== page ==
Notable Festivals: Venice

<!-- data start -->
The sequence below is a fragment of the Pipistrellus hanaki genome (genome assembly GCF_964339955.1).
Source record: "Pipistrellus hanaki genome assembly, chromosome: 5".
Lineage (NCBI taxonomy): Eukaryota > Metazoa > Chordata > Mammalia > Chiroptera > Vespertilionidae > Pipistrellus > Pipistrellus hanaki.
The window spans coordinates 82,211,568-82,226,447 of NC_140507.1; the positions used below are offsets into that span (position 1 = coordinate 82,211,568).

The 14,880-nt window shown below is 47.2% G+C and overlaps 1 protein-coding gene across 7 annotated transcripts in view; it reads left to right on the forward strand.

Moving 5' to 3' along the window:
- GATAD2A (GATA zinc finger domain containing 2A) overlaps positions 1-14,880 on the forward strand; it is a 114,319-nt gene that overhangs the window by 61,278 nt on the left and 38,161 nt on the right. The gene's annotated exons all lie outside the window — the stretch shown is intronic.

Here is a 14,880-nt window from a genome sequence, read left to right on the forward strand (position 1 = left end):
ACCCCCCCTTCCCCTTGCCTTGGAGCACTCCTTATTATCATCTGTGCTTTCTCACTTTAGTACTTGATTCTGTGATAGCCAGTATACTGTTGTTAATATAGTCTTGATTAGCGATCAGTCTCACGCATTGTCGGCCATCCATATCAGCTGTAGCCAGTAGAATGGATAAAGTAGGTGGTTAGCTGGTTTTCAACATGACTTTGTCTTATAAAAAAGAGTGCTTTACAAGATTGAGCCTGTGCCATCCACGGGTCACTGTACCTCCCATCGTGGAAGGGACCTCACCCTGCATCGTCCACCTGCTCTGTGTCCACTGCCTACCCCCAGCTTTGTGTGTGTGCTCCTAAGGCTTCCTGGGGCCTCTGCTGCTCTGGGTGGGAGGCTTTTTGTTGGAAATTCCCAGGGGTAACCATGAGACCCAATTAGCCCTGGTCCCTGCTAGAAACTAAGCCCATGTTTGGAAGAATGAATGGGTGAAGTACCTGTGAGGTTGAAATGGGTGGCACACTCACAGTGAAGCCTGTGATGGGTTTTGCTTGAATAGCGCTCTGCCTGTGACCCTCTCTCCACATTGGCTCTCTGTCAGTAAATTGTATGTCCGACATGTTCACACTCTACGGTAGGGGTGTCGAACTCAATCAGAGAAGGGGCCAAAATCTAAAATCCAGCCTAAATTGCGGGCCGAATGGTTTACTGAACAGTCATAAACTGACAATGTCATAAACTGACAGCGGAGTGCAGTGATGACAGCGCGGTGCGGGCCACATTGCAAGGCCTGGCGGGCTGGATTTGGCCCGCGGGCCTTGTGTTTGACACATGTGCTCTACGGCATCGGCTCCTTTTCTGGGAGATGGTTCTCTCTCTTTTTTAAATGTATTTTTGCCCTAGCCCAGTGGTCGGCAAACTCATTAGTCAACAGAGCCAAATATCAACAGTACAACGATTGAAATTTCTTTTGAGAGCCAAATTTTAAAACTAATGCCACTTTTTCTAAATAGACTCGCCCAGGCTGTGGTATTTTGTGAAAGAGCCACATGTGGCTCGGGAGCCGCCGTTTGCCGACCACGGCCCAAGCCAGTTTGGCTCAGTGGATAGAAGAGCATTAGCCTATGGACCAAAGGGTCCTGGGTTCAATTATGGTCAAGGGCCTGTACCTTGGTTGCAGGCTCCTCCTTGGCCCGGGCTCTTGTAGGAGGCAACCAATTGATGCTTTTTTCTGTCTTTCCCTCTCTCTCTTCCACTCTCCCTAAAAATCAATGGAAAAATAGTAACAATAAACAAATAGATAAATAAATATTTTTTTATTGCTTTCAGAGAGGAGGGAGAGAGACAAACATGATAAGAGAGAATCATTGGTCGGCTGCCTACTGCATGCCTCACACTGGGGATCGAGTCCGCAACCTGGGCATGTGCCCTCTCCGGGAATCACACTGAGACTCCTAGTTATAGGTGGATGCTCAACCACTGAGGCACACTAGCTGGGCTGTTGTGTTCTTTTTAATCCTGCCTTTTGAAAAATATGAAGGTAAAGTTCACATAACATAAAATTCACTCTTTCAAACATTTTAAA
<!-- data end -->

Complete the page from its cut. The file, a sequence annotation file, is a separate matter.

Entering one’s thirties can be a loaded rite of passage– the telltale signs of aging like grey hairs, chronic pain from old injuries, and a slowdown of metabolism usually rear their ugly heads for the first time. It’s a time when many start to grapple with their future and the realism of their prospects and dreams. Thoughts about one’s own mortality can move from the realm of the impossible to the all-too tangible, but most don’t have to deal with the spectre of death directly. In the early 2000’s, director Darren Aronofsky was entering this particular life juncture for himself, and found himself confronting death when his parents were diagnosed with cancer. While they eventually overcame their illnesses, the process left the young filmmaker trying to make sense of it all– caught between the worlds of faith and reason, his intellectual rationality couldn’t reconcile itself with the staggering unknowability of oblivion. Words simply failed him; thankfully, pictures did not.